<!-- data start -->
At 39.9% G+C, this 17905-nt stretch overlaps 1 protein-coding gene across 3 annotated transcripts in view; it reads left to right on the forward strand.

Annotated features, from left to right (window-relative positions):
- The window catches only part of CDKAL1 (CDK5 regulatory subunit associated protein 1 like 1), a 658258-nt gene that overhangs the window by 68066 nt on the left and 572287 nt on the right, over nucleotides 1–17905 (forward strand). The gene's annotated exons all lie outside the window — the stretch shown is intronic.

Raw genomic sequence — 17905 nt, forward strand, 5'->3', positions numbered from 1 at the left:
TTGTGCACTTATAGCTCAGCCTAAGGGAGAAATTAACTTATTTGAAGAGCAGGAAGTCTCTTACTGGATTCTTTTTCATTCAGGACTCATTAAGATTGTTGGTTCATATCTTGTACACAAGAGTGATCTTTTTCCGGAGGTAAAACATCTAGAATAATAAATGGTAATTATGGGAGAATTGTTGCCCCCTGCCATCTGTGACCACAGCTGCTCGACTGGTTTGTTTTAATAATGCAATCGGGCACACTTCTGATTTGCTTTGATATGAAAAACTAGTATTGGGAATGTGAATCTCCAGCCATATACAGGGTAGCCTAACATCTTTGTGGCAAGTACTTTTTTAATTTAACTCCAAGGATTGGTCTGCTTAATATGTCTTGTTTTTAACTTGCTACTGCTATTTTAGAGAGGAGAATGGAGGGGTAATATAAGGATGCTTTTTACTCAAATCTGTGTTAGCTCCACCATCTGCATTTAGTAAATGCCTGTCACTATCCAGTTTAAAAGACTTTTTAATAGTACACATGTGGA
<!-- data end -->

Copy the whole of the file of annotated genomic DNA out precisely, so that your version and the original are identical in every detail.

At 39.9% G+C, this 17905-nt stretch overlaps 1 protein-coding gene across 3 annotated transcripts in view; it reads left to right on the forward strand.

Annotated features, from left to right (window-relative positions):
- The window catches only part of CDKAL1 (CDK5 regulatory subunit associated protein 1 like 1), a 658258-nt gene that overhangs the window by 68066 nt on the left and 572287 nt on the right, over nucleotides 1–17905 (forward strand). The gene's annotated exons all lie outside the window — the stretch shown is intronic.

Raw genomic sequence — 17905 nt, forward strand, 5'->3', positions numbered from 1 at the left:
TTGTGCACTTATAGCTCAGCCTAAGGGAGAAATTAACTTATTTGAAGAGCAGGAAGTCTCTTACTGGATTCTTTTTCATTCAGGACTCATTAAGATTGTTGGTTCATATCTTGTACACAAGAGTGATCTTTTTCCGGAGGTAAAACATCTAGAATAATAAATGGTAATTATGGGAGAATTGTTGCCCCCTGCCATCTGTGACCACAGCTGCTCGACTGGTTTGTTTTAATAATGCAATCGGGCACACTTCTGATTTGCTTTGATATGAAAAACTAGTATTGGGAATGTGAATCTCCAGCCATATACAGGGTAGCCTAACATCTTTGTGGCAAGTACTTTTTTAATTTAACTCCAAGGATTGGTCTGCTTAATATGTCTTGTTTTTAACTTGCTACTGCTATTTTAGAGAGGAGAATGGAGGGGTAATATAAGGATGCTTTTTACTCAAATCTGTGTTAGCTCCACCATCTGCATTTAGTAAATGCCTGTCACTATCCAGTTTAAAAGACTTTTTAATAGTACACATGTGGA